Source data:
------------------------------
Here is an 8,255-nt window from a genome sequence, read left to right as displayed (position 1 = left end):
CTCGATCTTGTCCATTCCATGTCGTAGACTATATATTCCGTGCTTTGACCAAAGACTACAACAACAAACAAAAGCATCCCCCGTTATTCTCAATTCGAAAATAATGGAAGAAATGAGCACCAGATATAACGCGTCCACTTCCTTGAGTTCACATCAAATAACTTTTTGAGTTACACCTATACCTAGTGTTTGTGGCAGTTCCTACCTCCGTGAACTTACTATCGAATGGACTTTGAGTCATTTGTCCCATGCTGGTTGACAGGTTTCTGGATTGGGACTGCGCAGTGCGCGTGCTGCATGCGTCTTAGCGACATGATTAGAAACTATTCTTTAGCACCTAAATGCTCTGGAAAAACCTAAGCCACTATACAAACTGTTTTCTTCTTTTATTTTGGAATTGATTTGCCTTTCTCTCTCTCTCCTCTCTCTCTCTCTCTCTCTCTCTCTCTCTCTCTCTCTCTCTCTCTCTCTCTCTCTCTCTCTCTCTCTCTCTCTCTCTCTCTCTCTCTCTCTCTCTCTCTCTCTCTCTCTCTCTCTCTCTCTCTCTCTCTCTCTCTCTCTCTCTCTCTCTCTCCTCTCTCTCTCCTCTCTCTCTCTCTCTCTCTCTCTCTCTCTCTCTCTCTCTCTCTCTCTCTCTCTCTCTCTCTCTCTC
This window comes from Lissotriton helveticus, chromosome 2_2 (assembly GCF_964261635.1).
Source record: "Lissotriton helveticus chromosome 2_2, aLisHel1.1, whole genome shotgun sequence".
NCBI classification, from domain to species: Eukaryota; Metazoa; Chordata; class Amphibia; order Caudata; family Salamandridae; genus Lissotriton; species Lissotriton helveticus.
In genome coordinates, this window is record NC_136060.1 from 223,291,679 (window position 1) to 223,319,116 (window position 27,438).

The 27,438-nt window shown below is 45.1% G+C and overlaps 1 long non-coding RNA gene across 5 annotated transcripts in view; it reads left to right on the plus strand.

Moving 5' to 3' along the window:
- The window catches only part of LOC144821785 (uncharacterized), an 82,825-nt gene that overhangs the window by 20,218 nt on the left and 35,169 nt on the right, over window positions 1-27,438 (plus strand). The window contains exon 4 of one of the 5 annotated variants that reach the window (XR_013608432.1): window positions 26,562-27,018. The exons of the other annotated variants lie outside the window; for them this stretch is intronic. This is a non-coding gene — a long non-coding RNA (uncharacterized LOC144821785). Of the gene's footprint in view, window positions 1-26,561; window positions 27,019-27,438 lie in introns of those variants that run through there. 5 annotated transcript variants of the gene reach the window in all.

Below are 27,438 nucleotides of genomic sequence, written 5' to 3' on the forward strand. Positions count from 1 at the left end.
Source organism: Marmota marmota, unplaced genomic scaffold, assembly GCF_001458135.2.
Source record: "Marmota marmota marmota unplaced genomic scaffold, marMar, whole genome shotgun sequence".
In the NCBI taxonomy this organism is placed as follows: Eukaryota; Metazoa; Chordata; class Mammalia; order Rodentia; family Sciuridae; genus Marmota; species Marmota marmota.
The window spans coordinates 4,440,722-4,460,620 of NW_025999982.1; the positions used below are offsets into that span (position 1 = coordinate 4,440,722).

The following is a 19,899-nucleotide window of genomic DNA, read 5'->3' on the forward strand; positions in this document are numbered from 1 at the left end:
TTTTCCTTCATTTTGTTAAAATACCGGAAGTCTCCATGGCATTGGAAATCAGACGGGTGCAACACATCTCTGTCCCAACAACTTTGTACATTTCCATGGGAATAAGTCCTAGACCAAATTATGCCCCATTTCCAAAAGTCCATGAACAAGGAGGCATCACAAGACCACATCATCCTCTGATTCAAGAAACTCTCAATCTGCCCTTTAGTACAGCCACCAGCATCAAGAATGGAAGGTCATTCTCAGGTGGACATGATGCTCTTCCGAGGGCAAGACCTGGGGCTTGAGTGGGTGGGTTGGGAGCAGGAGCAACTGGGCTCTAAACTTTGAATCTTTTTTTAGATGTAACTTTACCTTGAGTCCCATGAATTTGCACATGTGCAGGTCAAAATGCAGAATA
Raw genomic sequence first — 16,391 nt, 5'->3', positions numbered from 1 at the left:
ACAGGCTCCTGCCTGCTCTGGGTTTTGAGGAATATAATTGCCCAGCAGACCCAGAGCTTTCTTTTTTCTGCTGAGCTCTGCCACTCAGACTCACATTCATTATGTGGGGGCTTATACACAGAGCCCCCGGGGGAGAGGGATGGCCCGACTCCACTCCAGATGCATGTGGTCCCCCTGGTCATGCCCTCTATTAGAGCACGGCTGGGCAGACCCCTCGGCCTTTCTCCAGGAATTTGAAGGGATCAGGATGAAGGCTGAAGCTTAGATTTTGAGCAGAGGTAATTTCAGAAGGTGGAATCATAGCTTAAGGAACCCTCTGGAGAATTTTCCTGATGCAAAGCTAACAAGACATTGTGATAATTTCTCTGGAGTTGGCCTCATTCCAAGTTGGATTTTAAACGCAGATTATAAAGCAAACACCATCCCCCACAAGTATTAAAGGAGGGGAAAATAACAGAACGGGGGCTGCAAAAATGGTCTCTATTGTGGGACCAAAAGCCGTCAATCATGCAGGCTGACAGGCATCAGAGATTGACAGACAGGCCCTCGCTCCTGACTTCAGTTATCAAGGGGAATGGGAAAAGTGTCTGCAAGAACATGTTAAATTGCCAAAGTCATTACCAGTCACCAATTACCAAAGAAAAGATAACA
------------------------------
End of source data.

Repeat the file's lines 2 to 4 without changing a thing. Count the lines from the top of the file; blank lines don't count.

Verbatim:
CTCGATCTTGTCCATTCCATGTCGTAGACTATATATTCCGTGCTTTGACCAAAGACTACAACAACAAACAAAAGCATCCCCCGTTATTCTCAATTCGAAAATAATGGAAGAAATGAGCACCAGATATAACGCGTCCACTTCCTTGAGTTCACATCAAATAACTTTTTGAGTTACACCTATACCTAGTGTTTGTGGCAGTTCCTACCTCCGTGAACTTACTATCGAATGGACTTTGAGTCATTTGTCCCATGCTGGTTGACAGGTTTCTGGATTGGGACTGCGCAGTGCGCGTGCTGCATGCGTCTTAGCGACATGATTAGAAACTATTCTTTAGCACCTAAATGCTCTGGAAAAACCTAAGCCACTATACAAACTGTTTTCTTCTTTTATTTTGGAATTGATTTGCCTTTCTCTCTCTCTCCTCTCTCTCTCTCTCTCTCTCTCTCTCTCTCTCTCTCTCTCTCTCTCTCTCTCTCTCTCTCTCTCTCTCTCTCTCTCTCTCTCTCTCTCTCTCTCTCTCTCTCTCTCTCTCTCTCTCTCTCTCTCTCTCTCTCTCTCTCTCTCTCTCTCTCTCCTCTCTCTCTCCTCTCTCTCTCTCTCTCTCTCTCTCTCTCTCTCTCTCTCTCTCTCTCTCTCTCTCTCTCTCTCTCTC
This window comes from Lissotriton helveticus, chromosome 2_2 (assembly GCF_964261635.1).
Source record: "Lissotriton helveticus chromosome 2_2, aLisHel1.1, whole genome shotgun sequence".